New product design as well as design revision to remedy defects is complicated by an inability to precisely predict product performance. Designers often find that they are confident about the performance of some design alternatives and uncertain about others. Similarly, alternative design changes may differ substantially in uncertainty, potential impact, and cost. This paper describes a method for including the effects of uncertainty in the evaluation of economic benefits of various design change options. The results indicate that the most profitable change option sequence depends not only on relative costs but also on the relative degree of uncertainty and on the magnitude of the potential design defects. The method demonstrates how design change alternatives can be compared using the engineering design of a beam. Finally, the validity of some common engineering change heuristics are discussed relative to their associated, quantitatively determined limits.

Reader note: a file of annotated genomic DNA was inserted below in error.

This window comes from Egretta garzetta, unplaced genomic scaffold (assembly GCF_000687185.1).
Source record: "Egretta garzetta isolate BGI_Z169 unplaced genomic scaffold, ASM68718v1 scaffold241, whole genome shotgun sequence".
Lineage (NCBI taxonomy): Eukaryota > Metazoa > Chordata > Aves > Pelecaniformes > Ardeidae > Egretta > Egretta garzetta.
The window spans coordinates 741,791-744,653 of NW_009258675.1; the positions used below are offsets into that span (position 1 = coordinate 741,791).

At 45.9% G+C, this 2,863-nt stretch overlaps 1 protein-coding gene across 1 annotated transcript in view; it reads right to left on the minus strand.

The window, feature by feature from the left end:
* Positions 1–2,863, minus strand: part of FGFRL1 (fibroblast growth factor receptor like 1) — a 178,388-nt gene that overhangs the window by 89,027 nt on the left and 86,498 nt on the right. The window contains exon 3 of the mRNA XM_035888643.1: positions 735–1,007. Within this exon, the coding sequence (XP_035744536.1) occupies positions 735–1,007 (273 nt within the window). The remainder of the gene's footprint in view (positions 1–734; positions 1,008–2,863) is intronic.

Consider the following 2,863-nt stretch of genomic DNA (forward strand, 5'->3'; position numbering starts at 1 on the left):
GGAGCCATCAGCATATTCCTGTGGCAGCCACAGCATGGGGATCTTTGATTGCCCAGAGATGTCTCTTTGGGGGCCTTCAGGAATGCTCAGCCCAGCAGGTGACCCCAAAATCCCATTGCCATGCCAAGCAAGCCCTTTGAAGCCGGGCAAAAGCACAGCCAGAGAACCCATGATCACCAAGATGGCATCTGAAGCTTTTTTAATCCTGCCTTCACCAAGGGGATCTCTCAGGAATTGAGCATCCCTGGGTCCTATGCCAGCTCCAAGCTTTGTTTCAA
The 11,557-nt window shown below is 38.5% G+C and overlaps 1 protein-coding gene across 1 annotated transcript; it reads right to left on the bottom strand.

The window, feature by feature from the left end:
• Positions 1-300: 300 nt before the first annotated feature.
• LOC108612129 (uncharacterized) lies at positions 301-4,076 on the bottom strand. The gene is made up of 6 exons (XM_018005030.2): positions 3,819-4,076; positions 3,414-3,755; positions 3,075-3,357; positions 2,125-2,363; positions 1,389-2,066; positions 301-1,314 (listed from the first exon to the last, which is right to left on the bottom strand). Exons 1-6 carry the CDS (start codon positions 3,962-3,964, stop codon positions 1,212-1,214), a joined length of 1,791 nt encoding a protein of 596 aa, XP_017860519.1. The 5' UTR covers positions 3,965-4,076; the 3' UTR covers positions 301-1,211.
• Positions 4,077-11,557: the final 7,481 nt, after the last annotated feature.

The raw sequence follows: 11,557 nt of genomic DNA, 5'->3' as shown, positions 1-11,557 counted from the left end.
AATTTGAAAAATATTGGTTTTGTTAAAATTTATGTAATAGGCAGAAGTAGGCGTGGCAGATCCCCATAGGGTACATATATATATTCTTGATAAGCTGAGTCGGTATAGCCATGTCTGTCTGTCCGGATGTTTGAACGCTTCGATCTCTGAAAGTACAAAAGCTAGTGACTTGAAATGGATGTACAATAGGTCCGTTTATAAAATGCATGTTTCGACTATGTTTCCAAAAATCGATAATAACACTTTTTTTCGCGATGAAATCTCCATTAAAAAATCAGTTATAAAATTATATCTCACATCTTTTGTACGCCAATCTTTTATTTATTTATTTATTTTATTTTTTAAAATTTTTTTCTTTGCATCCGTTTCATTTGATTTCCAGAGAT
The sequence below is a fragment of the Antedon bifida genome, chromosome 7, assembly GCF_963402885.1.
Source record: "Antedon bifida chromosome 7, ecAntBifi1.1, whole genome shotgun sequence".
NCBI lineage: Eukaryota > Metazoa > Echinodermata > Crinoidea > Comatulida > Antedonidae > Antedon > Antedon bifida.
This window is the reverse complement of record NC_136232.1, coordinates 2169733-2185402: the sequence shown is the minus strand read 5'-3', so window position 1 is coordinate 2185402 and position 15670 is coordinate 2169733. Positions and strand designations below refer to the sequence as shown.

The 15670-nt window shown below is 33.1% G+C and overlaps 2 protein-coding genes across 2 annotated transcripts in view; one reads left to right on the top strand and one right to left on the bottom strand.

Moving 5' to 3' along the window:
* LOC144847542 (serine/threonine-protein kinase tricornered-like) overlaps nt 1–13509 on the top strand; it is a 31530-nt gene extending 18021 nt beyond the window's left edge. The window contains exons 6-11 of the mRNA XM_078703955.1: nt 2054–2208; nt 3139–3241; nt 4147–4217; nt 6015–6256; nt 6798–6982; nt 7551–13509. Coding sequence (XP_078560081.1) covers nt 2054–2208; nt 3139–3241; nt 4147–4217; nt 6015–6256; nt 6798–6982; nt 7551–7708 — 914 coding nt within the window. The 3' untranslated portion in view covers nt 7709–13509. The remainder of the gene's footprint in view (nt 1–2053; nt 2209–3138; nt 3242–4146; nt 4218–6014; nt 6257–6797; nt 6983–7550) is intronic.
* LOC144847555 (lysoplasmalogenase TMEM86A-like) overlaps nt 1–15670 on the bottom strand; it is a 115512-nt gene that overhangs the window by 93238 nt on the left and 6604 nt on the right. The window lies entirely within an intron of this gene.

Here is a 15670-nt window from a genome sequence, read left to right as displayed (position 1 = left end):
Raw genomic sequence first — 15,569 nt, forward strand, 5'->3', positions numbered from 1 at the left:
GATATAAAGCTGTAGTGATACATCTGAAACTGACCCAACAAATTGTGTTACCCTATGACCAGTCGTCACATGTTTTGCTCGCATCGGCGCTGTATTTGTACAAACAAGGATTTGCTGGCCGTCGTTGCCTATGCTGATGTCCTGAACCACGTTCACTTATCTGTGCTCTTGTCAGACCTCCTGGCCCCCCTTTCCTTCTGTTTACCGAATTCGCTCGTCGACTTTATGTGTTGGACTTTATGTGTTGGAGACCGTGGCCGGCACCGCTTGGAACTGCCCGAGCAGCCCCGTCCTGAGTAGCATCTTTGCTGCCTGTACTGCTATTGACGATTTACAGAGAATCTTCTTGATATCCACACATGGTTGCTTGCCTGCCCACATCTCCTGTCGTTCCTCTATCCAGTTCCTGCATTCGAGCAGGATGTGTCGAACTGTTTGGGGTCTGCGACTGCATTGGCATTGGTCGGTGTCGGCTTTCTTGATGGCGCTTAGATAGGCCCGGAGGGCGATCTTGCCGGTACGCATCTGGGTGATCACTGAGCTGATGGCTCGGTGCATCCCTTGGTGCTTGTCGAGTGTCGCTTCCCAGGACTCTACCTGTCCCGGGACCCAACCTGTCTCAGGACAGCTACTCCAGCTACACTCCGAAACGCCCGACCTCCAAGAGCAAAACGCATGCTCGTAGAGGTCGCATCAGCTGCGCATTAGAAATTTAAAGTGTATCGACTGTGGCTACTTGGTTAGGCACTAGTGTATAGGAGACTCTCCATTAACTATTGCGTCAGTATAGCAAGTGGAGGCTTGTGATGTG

An Economic Design Change Method
Contributed by the Design Theory and Methodology Committee for publication in the JOURNAL OF MECHANICAL DESIGN. Manuscript received December 1999; revised June 2002. Associate Editor: J. Cagan.
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Roser, C., Kazmer, D., and Rinderle, J. (June 11, 2003). "An Economic Design Change Method ." ASME. J. Mech. Des. June 2003; 125(2): 233–239. https://doi.org/10.1115/1.1561040
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